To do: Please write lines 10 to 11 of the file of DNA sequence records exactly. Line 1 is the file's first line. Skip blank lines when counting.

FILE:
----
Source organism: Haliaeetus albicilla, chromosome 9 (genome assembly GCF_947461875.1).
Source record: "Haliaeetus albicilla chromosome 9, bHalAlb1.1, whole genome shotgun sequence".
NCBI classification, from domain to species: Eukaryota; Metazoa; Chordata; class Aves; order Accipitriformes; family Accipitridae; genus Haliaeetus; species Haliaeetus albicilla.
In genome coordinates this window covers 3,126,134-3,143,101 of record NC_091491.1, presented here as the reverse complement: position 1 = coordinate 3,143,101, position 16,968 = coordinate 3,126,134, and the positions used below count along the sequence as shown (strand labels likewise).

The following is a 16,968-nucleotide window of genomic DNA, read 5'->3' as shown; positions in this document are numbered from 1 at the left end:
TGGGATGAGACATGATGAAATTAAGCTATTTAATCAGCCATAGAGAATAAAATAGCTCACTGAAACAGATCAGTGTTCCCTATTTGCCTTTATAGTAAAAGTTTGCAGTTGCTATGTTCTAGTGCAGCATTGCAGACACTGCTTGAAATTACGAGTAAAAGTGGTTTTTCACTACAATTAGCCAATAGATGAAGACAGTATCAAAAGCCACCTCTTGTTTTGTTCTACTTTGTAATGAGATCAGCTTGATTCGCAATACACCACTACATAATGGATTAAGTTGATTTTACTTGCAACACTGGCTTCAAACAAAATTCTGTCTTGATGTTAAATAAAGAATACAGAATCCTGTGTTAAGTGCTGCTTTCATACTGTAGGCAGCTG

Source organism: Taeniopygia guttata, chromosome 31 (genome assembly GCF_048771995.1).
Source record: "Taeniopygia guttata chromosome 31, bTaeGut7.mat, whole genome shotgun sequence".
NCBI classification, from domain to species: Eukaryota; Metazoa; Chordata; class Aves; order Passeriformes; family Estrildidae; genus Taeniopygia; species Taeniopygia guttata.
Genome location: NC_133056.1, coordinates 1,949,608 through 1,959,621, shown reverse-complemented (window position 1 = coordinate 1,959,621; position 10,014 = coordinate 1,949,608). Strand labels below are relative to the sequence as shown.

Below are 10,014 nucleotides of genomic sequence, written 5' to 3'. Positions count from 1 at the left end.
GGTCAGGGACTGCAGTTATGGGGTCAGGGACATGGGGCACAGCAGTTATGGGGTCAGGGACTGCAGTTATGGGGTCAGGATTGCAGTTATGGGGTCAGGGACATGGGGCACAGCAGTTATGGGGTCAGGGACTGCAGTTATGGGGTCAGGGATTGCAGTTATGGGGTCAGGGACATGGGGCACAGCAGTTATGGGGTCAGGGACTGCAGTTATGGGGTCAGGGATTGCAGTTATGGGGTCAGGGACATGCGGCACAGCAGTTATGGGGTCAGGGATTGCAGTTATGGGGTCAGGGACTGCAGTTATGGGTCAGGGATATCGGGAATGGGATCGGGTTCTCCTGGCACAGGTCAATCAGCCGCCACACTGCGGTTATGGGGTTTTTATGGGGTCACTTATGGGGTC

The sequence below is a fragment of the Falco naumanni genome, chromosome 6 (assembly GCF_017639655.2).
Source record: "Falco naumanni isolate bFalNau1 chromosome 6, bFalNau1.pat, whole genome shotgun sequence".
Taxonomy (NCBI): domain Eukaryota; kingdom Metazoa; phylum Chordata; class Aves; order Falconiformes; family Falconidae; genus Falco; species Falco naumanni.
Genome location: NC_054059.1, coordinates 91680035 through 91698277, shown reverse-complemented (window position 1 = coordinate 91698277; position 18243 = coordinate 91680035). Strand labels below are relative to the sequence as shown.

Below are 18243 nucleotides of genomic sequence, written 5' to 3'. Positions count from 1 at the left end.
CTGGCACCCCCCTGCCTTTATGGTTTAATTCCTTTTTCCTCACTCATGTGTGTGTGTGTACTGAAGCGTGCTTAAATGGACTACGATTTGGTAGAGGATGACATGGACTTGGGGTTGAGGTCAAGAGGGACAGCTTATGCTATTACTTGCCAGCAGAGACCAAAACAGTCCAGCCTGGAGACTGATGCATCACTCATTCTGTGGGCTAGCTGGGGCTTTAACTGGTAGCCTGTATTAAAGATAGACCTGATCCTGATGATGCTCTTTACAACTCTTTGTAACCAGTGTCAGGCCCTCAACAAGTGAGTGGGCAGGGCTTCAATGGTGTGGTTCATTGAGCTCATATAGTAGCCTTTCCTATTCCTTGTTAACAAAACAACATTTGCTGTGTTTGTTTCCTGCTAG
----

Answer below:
Genome location: NC_133056.1, coordinates 1,949,608 through 1,959,621, shown reverse-complemented (window position 1 = coordinate 1,959,621; position 10,014 = coordinate 1,949,608). Strand labels below are relative to the sequence as shown.

Below are 10,014 nucleotides of genomic sequence, written 5' to 3'. Positions count from 1 at the left end.